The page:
Shark bite connector on pex ???

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  #1  
Old 01-07-21, 03:07 PM
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Shark bite connector on pex ???

Do u guys trust them ??
I'm need to put a 1/4 shutoff on 3/4 pex for a humidifier. I'm limited on space I believe pex wants 3 inch on each side. Either way instead of me buying a crimper and cutter can I just use a sharkbite?
can I cut the pex with just a flat blade knife ?
 
  #2  
Old 01-07-21, 03:36 PM
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I am testing "bite" fittings in my rental houses but I don't trust them in my own. They have only one rubber O ring inside that forms the seal and I'm not sure how that will hold up for 20, 40 or more years. I have had a few bite fittings fail. A couple were on pipe that was buggered up on the outside so that's obvious. The other failures have been when there is bending stress on the fitting. When used on clean pipe that's not being stressed I have not had one fail.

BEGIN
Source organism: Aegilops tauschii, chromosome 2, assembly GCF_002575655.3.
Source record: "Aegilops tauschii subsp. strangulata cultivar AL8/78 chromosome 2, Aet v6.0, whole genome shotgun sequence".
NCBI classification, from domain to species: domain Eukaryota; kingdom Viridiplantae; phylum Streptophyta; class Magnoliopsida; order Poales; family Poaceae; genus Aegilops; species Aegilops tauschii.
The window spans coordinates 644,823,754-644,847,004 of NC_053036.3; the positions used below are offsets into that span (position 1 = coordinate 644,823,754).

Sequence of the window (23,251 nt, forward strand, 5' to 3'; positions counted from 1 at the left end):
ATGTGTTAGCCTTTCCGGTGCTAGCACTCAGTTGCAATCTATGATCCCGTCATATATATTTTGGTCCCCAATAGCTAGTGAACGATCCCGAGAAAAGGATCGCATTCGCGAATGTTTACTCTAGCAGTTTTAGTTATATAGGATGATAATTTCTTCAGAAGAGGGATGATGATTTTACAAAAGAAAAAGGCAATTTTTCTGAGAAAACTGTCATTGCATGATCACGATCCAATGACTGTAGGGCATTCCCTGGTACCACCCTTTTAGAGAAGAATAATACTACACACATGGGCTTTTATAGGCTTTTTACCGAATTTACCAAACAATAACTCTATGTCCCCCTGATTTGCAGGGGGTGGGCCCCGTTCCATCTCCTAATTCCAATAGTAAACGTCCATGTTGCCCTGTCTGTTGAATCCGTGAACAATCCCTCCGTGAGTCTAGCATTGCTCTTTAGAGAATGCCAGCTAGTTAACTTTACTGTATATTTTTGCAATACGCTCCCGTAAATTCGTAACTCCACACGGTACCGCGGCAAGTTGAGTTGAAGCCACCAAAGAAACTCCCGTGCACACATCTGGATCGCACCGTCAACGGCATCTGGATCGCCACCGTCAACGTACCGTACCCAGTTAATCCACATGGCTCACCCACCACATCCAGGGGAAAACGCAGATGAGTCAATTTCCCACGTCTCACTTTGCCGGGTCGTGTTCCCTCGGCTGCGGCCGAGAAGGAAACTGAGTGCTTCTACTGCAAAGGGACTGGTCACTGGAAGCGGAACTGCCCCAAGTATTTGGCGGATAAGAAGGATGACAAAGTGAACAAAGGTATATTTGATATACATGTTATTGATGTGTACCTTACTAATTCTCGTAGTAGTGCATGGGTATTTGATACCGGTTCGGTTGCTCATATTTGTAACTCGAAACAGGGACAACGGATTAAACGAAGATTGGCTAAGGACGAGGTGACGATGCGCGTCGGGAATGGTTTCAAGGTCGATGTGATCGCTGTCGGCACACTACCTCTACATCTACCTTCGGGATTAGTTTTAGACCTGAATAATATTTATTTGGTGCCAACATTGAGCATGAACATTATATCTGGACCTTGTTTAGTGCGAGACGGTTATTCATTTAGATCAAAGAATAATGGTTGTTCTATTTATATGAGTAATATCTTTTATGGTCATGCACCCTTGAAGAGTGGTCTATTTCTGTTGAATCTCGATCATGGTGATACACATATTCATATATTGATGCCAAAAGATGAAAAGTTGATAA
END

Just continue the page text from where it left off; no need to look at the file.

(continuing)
Yes, you can cut PEX with a knife. I sharp box cutter works well.

I don't know what you mean with the 3" but if you can get everything assembled and there is room for the crimper then you can do it. With bite fittings you need to have room to push everything together so not much different than the room PEX needs.
 
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Old 01-07-21, 03:42 PM
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I guess I ll get q pex crimper. Is there no a minimum pipe length required between connection s
 
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Old 01-07-21, 04:44 PM
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I have literally assembled hundreds of O ring joints with pressures up to 3000#. Properly designed and assembled static O ring joints are very reliable.

I have a dozen or so SharkBites in my unfinished basement. I have never had a failure but I am very meticulous when assembling them. Most of them are between 10-15 years old. I expect their life span to exceed my own. Every failure that I have heard of was because the assembly requirements were not met.

 
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Old 01-07-21, 05:27 PM